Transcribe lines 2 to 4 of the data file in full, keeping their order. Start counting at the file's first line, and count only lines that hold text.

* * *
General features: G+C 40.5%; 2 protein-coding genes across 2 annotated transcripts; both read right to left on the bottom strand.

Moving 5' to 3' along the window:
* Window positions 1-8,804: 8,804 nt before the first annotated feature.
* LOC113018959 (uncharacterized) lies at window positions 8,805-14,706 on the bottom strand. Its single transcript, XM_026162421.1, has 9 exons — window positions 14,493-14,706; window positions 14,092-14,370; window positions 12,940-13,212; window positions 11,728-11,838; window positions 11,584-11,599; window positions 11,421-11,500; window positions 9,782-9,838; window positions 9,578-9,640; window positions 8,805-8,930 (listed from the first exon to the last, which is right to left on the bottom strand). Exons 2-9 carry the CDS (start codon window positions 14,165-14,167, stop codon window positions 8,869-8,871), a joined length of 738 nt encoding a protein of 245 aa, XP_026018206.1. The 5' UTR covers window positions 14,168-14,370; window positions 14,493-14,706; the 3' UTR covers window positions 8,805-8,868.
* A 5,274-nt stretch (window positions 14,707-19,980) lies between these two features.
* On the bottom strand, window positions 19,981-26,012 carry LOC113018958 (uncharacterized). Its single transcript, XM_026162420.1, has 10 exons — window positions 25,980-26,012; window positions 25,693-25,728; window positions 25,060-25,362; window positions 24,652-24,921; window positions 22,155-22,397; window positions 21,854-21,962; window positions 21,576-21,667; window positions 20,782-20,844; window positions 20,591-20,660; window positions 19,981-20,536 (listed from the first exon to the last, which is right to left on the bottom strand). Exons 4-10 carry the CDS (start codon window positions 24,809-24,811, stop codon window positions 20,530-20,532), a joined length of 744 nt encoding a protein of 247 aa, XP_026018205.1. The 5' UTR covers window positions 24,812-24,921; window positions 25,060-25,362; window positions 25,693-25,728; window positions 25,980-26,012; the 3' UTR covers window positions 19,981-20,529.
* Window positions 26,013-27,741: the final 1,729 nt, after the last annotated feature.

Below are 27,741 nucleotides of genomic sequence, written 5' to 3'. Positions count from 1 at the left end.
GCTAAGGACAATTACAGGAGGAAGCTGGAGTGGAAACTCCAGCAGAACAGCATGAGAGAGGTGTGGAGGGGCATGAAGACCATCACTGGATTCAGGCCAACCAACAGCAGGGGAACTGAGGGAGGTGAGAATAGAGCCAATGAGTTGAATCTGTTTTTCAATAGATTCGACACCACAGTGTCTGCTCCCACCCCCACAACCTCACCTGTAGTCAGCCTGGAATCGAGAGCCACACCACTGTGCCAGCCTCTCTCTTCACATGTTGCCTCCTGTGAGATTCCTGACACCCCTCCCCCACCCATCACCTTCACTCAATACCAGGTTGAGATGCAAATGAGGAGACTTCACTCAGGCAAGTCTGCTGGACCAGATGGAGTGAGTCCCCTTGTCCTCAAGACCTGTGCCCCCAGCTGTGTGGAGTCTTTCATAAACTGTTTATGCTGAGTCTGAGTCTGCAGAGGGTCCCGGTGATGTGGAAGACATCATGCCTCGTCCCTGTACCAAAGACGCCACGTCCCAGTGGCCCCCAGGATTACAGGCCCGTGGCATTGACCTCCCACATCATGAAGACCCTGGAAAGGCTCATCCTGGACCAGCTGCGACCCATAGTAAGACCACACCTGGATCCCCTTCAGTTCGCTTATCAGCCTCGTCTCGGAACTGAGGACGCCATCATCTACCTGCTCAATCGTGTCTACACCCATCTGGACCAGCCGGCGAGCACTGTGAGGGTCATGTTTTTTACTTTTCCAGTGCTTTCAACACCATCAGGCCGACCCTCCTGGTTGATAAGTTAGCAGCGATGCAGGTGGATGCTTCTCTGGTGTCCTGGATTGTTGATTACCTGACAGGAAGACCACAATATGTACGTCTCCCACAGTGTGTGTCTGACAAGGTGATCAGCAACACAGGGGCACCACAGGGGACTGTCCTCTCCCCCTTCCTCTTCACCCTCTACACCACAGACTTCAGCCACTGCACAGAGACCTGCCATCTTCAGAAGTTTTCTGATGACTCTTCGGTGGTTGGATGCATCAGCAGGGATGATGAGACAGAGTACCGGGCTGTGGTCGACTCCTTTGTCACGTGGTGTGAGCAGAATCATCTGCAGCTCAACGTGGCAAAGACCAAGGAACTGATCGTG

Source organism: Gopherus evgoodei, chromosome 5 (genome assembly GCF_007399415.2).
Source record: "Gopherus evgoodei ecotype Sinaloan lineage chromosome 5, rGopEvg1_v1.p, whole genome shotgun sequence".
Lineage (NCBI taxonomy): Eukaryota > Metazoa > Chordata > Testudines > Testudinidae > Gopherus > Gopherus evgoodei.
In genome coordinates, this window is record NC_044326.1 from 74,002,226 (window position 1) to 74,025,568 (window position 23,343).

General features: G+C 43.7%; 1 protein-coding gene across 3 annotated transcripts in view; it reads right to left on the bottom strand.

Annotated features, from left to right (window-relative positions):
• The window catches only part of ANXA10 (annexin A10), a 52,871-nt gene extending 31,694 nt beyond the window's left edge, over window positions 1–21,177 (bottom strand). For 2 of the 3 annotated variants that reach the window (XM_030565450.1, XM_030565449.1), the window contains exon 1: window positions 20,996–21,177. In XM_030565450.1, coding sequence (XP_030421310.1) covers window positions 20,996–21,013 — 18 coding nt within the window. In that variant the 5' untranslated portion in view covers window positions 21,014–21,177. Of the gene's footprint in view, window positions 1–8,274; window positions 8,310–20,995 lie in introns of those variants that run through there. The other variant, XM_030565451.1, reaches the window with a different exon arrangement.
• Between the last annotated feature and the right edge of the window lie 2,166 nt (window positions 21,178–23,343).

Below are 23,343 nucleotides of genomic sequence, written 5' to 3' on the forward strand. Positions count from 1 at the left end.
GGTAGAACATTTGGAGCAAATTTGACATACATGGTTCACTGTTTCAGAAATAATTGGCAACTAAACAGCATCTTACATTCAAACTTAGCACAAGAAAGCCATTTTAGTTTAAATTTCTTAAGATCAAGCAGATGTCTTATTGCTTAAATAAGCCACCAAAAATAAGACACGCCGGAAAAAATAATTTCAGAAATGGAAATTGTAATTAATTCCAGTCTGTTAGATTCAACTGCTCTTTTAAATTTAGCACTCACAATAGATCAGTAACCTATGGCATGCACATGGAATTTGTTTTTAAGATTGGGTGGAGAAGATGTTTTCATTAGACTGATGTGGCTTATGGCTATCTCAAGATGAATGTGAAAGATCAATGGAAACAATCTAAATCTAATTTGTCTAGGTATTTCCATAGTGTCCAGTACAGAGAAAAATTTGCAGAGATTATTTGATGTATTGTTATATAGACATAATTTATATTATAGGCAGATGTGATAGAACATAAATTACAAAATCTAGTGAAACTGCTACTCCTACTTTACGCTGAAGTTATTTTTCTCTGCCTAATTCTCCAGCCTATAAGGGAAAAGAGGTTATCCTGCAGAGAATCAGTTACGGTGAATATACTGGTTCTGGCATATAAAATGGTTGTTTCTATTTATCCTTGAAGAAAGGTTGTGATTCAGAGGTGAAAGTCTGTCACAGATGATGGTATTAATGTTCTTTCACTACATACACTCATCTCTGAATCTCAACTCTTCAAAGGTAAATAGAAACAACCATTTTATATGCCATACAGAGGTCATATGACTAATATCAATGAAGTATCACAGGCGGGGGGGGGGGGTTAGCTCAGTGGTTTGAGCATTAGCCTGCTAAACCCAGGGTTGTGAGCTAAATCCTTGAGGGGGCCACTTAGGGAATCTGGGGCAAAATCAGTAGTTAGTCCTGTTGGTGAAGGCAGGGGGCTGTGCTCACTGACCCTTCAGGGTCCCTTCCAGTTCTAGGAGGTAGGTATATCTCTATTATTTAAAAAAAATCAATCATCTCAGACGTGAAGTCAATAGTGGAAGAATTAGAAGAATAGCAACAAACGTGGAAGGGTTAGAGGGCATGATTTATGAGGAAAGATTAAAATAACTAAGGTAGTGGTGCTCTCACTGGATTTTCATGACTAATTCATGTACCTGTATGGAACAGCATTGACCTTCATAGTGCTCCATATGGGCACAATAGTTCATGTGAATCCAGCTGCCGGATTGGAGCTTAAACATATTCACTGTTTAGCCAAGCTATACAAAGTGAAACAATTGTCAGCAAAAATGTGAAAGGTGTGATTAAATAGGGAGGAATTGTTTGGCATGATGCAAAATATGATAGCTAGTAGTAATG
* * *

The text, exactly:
Moving 5' to 3' along the window:
* Window positions 1-8,804: 8,804 nt before the first annotated feature.
* LOC113018959 (uncharacterized) lies at window positions 8,805-14,706 on the bottom strand. Its single transcript, XM_026162421.1, has 9 exons — window positions 14,493-14,706; window positions 14,092-14,370; window positions 12,940-13,212; window positions 11,728-11,838; window positions 11,584-11,599; window positions 11,421-11,500; window positions 9,782-9,838; window positions 9,578-9,640; window positions 8,805-8,930 (listed from the first exon to the last, which is right to left on the bottom strand). Exons 2-9 carry the CDS (start codon window positions 14,165-14,167, stop codon window positions 8,869-8,871), a joined length of 738 nt encoding a protein of 245 aa, XP_026018206.1. The 5' UTR covers window positions 14,168-14,370; window positions 14,493-14,706; the 3' UTR covers window positions 8,805-8,868.